I spent the weekend in Connecticut helping some friends move. Seems like a long way to go, about two and a half hours’ drive. But it was well worth it. I didn’t mind the road trip. Had a good audio book to listen to. And I was going to down to help out some folks who had been good to me. And something very bad had happened to them.
Matt and Tiffany’s daughter Olivia is two. She has the most beautiful smile. You can see the emerging personality, bright and bubbling with a puckish wit. At a recent check-up, she showed a sharply elevated lead count in her blood. If you are a parent, you know what terrifying news that is. You can imagine the parental guilt, even though they could not have known. And then the nightmare that followed, needing to get out of the rental, thinking they had a place to go, only to have it fall through. Chaos.
They faced having to find temporary quarters for half a house’s worth of stuff, plus a place to live. And moving all their belongings in two weeks. The network went into action. A friend posted on Facebook that there was going to be a moving party that weekend, and anybody who could help should come. My impulse was sure, I can do this. No big plans for the weekend. And this was shit that shouldn’t happen to good people.
I swapped shifts with my boss (another good person to whom bad things have recently happened) and hit the road Saturday. When I got there the place as hopping with folks packing and hauling. I recognized some of them from conventions we’d been to. The Geek Squad. Others I’d never met. I jumped right in, figuring out what to do, and spent the day hauling and boxing, playing Tetris. It’s funny how that has become a universally understood verb in the language: “I can fit more into the car if I just do some tetrising” or “Wait a minute, I’ve got to retetris these boxes” or “Do you think you can tetris these bowls in with those mugs?”
At the end of the day we dispersed, most folks going home. We’d accomplished a lot, gotten a box truck full of stuff to the storage unit and got it all packed in. But there was more to be done, and more folks coming again tomorrow. We went to Tiffany’s mother’s house to crash. That’s where they are staying, packed in with their essentials, house plants, and Olivia. Tiffany’s mom, Liz, was already accommodating them, and puzzled over where I could sleep. No problem, I’d brought my sleeping bag and air mattress. All I needed was a few square feet of floor. We figured it out.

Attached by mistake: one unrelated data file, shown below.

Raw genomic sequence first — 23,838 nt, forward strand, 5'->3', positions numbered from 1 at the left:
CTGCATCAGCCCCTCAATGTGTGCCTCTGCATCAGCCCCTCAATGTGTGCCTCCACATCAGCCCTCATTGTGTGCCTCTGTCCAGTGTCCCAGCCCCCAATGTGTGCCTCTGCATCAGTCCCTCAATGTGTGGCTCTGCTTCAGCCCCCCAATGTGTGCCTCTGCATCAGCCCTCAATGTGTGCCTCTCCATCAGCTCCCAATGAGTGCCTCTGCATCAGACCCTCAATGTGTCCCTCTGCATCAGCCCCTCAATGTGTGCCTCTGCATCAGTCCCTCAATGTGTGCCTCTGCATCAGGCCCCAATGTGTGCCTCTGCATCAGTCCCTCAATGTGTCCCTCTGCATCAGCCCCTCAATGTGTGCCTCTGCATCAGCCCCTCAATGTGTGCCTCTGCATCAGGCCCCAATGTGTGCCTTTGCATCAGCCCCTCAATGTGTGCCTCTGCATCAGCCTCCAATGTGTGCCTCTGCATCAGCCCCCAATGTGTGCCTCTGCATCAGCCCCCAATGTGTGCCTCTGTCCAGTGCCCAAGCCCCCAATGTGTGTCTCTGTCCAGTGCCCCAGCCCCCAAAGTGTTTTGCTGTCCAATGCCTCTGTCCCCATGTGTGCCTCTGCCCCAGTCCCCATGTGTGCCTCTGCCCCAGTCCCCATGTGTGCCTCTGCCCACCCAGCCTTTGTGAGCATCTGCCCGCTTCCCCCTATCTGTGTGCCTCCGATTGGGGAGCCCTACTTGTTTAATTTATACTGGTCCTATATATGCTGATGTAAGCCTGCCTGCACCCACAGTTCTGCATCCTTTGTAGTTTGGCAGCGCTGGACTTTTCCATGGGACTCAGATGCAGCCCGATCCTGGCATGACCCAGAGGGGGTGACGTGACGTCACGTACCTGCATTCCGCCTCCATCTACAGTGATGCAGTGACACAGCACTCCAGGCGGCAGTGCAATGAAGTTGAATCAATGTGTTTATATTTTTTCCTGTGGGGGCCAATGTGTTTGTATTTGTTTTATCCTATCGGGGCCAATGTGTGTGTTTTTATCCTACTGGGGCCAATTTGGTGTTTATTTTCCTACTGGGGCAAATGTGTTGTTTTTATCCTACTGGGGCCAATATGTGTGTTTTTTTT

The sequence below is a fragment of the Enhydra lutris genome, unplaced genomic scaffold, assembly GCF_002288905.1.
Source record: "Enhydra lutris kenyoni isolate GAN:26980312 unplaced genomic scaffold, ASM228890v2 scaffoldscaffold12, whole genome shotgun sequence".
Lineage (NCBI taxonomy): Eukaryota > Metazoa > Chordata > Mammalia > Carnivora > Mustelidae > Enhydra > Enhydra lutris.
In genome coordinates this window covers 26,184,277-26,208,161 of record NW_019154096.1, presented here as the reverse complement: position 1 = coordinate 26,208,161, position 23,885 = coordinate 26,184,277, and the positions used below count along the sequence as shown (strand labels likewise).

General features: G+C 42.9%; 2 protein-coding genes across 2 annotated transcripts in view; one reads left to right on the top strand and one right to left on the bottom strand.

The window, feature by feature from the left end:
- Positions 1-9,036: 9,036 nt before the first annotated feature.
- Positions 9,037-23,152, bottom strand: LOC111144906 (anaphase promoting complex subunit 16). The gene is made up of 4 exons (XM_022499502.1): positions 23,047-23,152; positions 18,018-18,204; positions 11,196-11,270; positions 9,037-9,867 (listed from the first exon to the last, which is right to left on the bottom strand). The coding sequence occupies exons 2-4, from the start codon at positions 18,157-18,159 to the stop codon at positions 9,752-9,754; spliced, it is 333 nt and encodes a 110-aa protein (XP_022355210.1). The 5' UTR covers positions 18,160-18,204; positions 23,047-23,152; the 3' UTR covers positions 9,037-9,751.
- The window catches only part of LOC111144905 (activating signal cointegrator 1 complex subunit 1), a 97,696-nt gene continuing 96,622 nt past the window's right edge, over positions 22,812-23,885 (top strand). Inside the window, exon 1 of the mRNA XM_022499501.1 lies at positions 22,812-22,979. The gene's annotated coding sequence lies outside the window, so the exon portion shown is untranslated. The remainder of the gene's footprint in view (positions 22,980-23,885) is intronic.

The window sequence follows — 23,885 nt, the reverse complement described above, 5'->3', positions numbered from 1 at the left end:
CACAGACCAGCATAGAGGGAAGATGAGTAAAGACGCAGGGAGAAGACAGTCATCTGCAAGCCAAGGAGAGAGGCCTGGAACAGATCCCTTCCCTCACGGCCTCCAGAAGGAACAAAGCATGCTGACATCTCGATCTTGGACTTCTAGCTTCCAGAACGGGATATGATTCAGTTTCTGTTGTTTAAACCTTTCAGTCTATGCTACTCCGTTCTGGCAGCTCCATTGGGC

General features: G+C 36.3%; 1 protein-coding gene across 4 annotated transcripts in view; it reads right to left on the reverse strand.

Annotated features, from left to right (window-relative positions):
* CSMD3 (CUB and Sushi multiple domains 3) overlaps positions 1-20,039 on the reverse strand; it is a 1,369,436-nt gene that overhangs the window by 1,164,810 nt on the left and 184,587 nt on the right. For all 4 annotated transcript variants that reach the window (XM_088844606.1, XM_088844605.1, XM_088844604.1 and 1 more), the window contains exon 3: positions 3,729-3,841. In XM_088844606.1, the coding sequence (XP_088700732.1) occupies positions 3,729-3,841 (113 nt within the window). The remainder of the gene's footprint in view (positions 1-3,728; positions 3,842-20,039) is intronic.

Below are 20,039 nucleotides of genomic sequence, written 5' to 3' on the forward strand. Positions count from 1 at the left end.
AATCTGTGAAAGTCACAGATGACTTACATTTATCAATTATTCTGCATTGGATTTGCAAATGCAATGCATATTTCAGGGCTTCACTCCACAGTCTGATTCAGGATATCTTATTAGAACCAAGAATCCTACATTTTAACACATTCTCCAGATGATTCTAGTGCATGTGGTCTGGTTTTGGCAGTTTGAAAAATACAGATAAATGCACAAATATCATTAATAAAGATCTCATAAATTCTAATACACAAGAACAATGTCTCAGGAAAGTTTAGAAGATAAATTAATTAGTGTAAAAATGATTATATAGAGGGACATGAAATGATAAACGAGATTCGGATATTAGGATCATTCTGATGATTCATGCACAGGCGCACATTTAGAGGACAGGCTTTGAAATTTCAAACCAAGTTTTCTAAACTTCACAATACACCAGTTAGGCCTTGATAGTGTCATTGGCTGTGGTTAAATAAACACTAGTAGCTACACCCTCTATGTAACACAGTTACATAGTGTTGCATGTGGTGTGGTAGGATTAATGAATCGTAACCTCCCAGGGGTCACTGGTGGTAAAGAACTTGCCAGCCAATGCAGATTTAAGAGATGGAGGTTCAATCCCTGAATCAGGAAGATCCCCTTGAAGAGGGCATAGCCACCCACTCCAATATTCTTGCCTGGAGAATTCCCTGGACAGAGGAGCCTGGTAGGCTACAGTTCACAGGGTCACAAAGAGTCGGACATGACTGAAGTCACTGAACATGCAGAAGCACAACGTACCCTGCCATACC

In the midst of all this upset, we joked, laughed, gossiped, and play with Olivia. They clucked in sympathy over my domestic woes, and Liz told me a bit about her own marital dramas. She’d been separated for six years and still wasn’t divorced. At sixty-five she supports herself with a collection of odd jobs including landscaping. Her back yard is lovely. In the morning, I arose before everyone else and went out to admire the grounds in the golden slanting sunlight.
Then it was shower, get dressed, chug a cup of coffee while the others got going, and then off for another day of sorting and packing. More folks showed up. It was now cleaning out closets and figuring out what could be stored and what would have to be thrown out because there just wasn’t a place for it. I would have been sitting on the floor weeping at this point. But they both kept going, doggedly pushing through. A box o’joe and assortment of Dunkin’ Donuts sat on the stove. We followed orders and worked. A very confused and annoyed chinchilla watched from its cage in the corner. Someone was supposed to come pick it up that afternoon. Chinchillas are nocturnal and we were disrupting its beauty sleep. Whenever someone passed by the cage it looked up with half-closed eyes and a an expression of WTF.
Mid-afternoon, we had done the lion’s share. There was still stuff to do, but it could be dealt with in the days remaining by Matt and Tiffany. The great moving party was winding down. Matt thanked us for coming with heartfelt sincerity. The fellow next to me said, “We’re family. We stick together.” He was no blood relation to any of us. He was talking about the tight-knit crew I am privileged to be a part of.
Friends are the family you choose.